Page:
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A Founding Father and Freedom of the Press

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Jessie Moyer and Louisa Currie, Sentry Staff Reporters

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Politicians’ relationships with the press have always been complex, with some denouncing coverage for being biased or claiming facts to be false. These issues and connections with the media can be traced back to similar complexities found in Thomas Jefferson’s presidency. Jefferson, one of the founding fathers, was a passionate proponent for a free press but was simultaneously one of the press’ fiercest critics. 

Jefferson recognized that the essence of a free society is the freedom of opinions to be shared, but he was careful to note that not all shared opinions have merit. Jefferson said, “The only security of all is in a free press.” Yet he also believed that, “nothing can be believed which is seen in a newspaper.” This introduces the important concept of the balance of a free press and the awareness of credible sources that Jefferson brought to light in American society.

There were many instances in which Jefferson was critical of newspapers. In 1786, Jefferson wrote a letter to James Currie, a physician who treated Jefferson’s daughter, complaining about the public papers’ treatment of John Jay, the first Chief Justice of the United States. After speaking of Jay’s mistreatment, Jefferson said, “it [the paper’s mistreatment] is however an evil for which there is no remedy. Our liberty depends on the freedom of the press, and that cannot be limited without being lost.” Later in the letter, Jefferson also said, “to the sacrifice, of time, labor, fortune, a public servant must count upon adding that of peace of mind and even reputation.” This situation shows how Jefferson recognized the damage a free press could do to man’s reputation, something that many can relate to today’s media with the bias that many say controls its coverage; but he also emphasized that without a free press, American society cannot function.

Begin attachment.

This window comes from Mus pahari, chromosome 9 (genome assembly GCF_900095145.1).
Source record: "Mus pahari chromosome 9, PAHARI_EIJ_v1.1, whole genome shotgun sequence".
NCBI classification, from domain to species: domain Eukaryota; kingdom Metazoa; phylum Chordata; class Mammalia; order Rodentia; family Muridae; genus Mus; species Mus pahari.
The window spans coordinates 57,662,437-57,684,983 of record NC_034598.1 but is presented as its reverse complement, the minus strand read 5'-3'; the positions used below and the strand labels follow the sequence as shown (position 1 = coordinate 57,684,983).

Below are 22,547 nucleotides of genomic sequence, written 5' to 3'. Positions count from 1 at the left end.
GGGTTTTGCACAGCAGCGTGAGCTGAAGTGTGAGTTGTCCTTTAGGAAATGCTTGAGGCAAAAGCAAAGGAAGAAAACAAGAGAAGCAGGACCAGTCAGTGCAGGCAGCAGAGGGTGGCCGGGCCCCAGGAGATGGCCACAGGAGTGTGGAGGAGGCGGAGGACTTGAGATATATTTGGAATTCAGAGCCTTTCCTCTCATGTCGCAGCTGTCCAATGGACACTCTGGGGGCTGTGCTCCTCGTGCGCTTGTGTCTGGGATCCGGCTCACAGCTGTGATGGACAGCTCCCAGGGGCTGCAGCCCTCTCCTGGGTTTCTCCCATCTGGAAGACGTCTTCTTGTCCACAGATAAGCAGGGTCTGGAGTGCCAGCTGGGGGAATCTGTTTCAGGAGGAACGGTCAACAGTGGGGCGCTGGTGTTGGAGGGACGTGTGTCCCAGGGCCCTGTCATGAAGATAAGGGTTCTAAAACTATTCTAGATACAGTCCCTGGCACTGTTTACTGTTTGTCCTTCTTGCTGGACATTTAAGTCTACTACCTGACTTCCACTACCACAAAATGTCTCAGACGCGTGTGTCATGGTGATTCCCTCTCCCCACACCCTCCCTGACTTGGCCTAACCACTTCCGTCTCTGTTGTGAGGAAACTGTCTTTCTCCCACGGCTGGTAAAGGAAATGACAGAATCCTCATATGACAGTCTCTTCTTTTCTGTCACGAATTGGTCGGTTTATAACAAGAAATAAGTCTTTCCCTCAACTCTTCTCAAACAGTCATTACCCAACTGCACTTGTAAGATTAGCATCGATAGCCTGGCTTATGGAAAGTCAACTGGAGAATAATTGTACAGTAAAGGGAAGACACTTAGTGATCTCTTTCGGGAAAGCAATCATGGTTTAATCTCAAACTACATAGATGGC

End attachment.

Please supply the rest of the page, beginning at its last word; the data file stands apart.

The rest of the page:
The modern media is constantly under scrutiny because of the bias that seems to be prevalent in many organizations that claim to be nonpartisan.  Both President Donald Trump and Jefferson publicly expressed negative perceptions of the media, however, only Jefferson’s handling of the situation fully supports the freedom of the press. While Jefferson merely brought up distrust, Trump has publicly condemned the media by deeming many news stations and papers “fake news,” encouraging the nation to distrust anything and everything they say. He has held press conferences that have been confrontational with few opportunities for questions. In fact, some publications have even been banned from attending certain briefings. During one of these conferences, Trump quoted Jefferson’s thoughts on the untrustworthiness of newspapers to validate his opinion. Jefferson said that a free press is necessary for information to flow freely, and any legal action against the press directly violates the First Amendment.

The media itself has changed in profound ways since Jefferson’s time. When Jefferson was president, the media was a new entity that lacked the credibility it touts today. Information was not nearly as accessible. With television and social media currently the main mediums through which people get their news, accountability is more prevalent now. This may explain why Jefferson was so critical of the American media; it was simply not as mature as it is today.

Jefferson said, “the basis of our governments being the opinion of the people, the very first object should be to keep that right; and were it left to me to decide whether we should have a government without newspapers, or newspapers without a government, I should not hesitate a moment to prefer the latter.” The press can often be frustrating, with both sides of the aisle feeling as though they are not portrayed accurately, but it is never the government’s job to try and control or limit their freedoms. Politicians from both sides should learn from Jefferson and realize that this nation was built on a free press, and while criticisms may be okay, complete distrust and attempts to control is not and will not help the country grow as an educated and informed nation.

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A Founding Father and Freedom of the Press